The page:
Dealing with anthelmintic
resistance in small ruminants
SHEEP & GOAT SPECIALIST
UNIVERSITY OF MARYLAND EXTENSION (UME)
WESTERN MARYLAND RESEARCH & EDUCATION CENTER (WMREC)
SSCHOEN@UMD.EDU - WWW.WORMX.INFO - WWW.SHEEPANDGOAT.COM
Gastro-intestinal parasites (worms) are the
primary health problem affecting small ruminants.
The barber pole worm (Haemonchus
contortus) is the primary parasite affecting
small ruminants in warm, moist climates.
The barber pole worm has developed resistance
to all anthelmintics and all anthelmintic classes.
When an anthelmintic
treatment fails to
reduce fecal egg
counts by 95% or more.
Anthelmintic resistance was (is) inevitable.
No treatment will kill 100% of worms.
Numerous on-farm practices have accelerated the
development of resistant worms in small ruminants.
Frequent deworming, especially without regard to clinical need.
Underdosing drugs (failure to dose based on accurate weights).
Injecting an anthelmintic instead of using a drench.
Pouring an anthelmintic on the back instead of using a drench.
Improper administration of drenches, e.g. depositing drug in mouth
Use of persistent-activity dewormers (e.g. moxidectin).
Treating all animals in flock/herd, leaving no refugia.
Putting treated animals onto a clean pasture: no refugia.
Treating animals when pasture contamination is low.
Giving more than one dewormer at a time.
Introduction of resistant worms to a farm via new animals; failure to
Is not fully appreciated by some producers
Varies by geographic region and farm.
Is result of past deworming practices.
On most farms, resistance is probably still
at a level where there is still time to slow it
down and enable the continued use of
Most small ruminant producers do not
know which dewormers work on their farm.
Dealing with anthelmintic resistance
on the farm.
The first thing you need to do is
determine which dewormer(s) still
work on your farm.
All producers need to devise
production/ management systems
that minimize the need for
There are two methods to determine
anthelmintic (dewormer) resistance.
Fecal egg count
reduction test (FECRT)
Comparison of pre- and post-
treatment fecal egg counts.
Must compare egg counts for
each individual anthelmintic.
development assay (LDA)
In vitro test for anthelmintic
resistance (for all drugs).
Fecal egg count reduction test (FECRT)
Takes 7-14 days (or more) to get results,
longer if done by someone else.
Cost of testing varies
(15 samples x 4 anthelmintics + control group)
75 x free labor = no cost
75 x $5/sample = $350
75 x $10/sample = $750
Requires a lot more animals (ideally,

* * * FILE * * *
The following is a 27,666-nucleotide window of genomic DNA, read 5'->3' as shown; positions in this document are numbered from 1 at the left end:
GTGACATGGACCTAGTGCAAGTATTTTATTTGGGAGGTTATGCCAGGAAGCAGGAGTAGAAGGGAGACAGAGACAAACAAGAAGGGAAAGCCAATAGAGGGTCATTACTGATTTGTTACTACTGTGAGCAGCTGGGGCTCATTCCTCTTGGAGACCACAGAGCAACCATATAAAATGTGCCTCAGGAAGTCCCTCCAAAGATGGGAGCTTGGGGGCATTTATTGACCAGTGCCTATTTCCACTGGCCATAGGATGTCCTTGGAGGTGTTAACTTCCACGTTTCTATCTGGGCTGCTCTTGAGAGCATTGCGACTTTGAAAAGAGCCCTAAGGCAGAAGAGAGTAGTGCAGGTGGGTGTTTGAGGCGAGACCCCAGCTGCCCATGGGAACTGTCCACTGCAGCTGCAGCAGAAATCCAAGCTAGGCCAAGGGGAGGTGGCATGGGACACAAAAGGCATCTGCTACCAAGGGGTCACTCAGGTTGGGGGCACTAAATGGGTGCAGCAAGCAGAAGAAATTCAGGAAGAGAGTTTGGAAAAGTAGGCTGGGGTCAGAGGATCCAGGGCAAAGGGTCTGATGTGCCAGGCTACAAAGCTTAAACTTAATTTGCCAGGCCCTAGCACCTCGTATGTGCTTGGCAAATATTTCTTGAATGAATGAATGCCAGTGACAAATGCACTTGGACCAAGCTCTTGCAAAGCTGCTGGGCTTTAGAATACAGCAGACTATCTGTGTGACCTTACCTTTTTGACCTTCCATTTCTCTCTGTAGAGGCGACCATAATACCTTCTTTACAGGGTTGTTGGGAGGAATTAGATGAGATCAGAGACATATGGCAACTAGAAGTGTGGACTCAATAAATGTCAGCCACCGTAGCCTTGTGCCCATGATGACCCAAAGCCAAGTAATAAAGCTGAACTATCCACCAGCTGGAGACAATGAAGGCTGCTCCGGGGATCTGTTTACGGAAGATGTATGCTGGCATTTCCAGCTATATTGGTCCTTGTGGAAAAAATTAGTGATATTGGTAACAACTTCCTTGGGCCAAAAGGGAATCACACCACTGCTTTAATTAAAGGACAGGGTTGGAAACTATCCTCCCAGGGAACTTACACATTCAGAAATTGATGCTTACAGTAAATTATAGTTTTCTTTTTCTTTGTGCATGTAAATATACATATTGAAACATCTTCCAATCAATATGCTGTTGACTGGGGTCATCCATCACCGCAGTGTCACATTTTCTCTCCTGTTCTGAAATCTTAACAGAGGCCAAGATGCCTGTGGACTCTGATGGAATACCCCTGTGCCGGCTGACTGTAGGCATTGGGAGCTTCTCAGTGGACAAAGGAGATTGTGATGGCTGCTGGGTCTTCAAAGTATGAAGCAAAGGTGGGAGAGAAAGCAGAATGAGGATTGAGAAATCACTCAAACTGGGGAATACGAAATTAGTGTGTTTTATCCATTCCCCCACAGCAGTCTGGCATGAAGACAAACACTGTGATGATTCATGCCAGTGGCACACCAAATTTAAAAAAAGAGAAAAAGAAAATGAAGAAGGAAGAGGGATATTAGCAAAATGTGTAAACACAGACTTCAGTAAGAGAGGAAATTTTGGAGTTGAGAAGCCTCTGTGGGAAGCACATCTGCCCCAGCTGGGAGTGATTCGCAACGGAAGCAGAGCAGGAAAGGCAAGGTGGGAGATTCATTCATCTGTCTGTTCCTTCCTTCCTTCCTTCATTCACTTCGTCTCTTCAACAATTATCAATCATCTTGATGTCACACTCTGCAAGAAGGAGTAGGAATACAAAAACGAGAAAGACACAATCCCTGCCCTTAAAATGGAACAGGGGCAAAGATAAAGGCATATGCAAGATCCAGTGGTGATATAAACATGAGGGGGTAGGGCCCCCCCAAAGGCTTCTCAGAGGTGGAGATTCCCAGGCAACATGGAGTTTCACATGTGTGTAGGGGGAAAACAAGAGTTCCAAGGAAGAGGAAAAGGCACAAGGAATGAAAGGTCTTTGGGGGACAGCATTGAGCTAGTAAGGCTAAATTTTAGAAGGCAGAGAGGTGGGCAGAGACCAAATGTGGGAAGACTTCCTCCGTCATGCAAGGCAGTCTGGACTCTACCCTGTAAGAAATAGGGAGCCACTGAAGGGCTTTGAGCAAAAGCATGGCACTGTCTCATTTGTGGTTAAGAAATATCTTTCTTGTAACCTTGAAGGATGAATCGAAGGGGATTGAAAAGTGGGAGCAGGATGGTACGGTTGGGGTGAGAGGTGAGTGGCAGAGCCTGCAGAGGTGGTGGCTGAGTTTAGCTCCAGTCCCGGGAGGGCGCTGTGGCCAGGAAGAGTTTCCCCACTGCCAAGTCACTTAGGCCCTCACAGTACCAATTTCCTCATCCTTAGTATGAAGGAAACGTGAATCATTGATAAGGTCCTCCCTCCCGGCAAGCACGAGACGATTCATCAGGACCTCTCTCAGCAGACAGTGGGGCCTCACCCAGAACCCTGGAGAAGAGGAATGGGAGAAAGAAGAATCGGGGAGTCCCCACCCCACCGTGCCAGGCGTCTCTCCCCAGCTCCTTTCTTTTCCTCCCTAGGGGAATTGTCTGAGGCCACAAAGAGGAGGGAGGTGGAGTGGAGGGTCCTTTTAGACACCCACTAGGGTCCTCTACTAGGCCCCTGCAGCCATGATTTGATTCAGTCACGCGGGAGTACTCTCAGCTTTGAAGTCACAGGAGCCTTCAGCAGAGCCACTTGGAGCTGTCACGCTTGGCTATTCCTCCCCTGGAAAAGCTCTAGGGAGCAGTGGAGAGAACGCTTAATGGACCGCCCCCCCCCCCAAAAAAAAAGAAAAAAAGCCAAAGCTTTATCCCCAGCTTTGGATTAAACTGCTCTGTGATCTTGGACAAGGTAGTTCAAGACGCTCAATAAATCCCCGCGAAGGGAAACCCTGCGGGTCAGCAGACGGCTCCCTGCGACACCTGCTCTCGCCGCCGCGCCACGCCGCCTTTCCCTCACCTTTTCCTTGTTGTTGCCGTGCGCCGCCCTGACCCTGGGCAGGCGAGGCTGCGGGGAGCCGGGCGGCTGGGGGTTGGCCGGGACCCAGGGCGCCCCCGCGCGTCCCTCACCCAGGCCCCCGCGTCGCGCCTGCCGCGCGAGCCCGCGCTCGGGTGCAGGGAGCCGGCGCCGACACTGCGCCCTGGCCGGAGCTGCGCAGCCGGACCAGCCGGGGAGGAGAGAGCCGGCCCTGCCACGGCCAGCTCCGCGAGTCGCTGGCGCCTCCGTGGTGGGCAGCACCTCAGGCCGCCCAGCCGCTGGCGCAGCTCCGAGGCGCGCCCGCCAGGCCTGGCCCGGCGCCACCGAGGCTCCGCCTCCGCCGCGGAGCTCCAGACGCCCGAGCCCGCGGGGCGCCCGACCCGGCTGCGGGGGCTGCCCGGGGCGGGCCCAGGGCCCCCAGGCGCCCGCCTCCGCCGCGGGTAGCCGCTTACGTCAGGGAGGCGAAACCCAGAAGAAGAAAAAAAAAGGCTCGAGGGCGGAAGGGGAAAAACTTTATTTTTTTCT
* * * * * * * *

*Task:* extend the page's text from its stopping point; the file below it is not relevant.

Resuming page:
12-15 per treatment group); many
producers don’t have enough
animals for accurate testing.
% reduction (whole flock/herd)
Results from individual animals can be quite
development assay (LDA)
Takes 3-4 weeks to get results
Only one lab in US that does test:
Dr. Ray Kaplan’s lab at the University
of Georgia College of Veterinary
$450 per sample
Suspected resistance (SR)
There are many things a producer can do to
potentially reduce the number of animals that require
deworming and/or the frequency of deworming.
Pasture and grazing management
Targeted selective treatment (TST)
The foundation of parasite control is good
pasture and grazing management.
Evasive grazing: pasture rest and rotation
Maintaining minimum grazing heights (> 3 in.)
Mowing, haying, cropping
Mixed species grazing w/alpacas, llamas
Low/reduced stocking rates ****
Certain management practices may
reduce the need for deworming.
Winter or fall lambing/kidding
Delay grazing until after dew lifts
Put treated animals in dry lot for 48
hours after deworming
Manage pastures so that plants are in a vegetative
stage for grazing.
Plant annuals, legumes, and warm season plants to
improve nutrition of pasture.
Provide supplemental nutrition when pasture
quantity or quality is low/poor and/or to susceptible
Distiller’s grains (DDSG)
By-pass protein (?)
Increase protein in late gestation ration to counter
periparturient egg rise.
Maintain animals in good body condition (BCS > 2.5)
Genetic selection can reduce the
number of animals that require deworming.
Goats are usually more susceptible
to parasites than sheep.
Some sheep breeds are more
resistant to parasites.
Hair sheep of tropical origin:
St. Croix, Barbado, Katahdin
Native breeds of the Southeast:
Other breeds: Texel (?)
Some goat breeds seem to be
more resistant to parasites than
others: Kiko, Spanish, Myotonic.
80:20 (or 70:30) rule
20-30 percent of flock/herd is responsible
for 70-80% of pasture contamination
Can select any breed for improved
resistance to parasites
Select individuals with lower FECs.
Use EBVs (estimated breeding values) to
choose resistant males for breeding.
Parasite resistance (fecal egg counts) is
a moderately heritable trait (20-40%):
heritability of prolificacy is only 10%.
Resilience is less heritable.
Effect of copper oxide wire particles on the parasite status of
bucks in the 2014 Western Maryland Pasture-Based Meat Goat
Performance Test (0.5 g COWP administered on d-42)
d (-6) d-0 d-14 d-28 d-42 d-56 d-70 d-84
Test - COWP
Study - no COWP
Tannins are plant compounds that bind to proteins
and other molecules.
Effects of tannins vary depending upon type,
concentration, and the animal consuming the tannin.
Tannins can have both negative or positive effects.
Sericea lespedeza (AU Grazer™) is a high-tannin
forage (warm season legume) that has been
scientifically-proven to reduce parasite burdens in
sheep and goats.
Leaf meal (pellets) [simsbrothers.com]
“Natural” dewormers (IMO)
Most likely effect of “natural” dewormers will be to reduce the
number of animals that require deworming by . . .
Disrupting the free-living stage of the parasite (e.g. egg hatching, larval development)
Improving the immune function of the host.
THANK YOU. QUESTIONS? COMMENTS.
American Consortium for Small Ruminant Parasite Control - www.wormx.info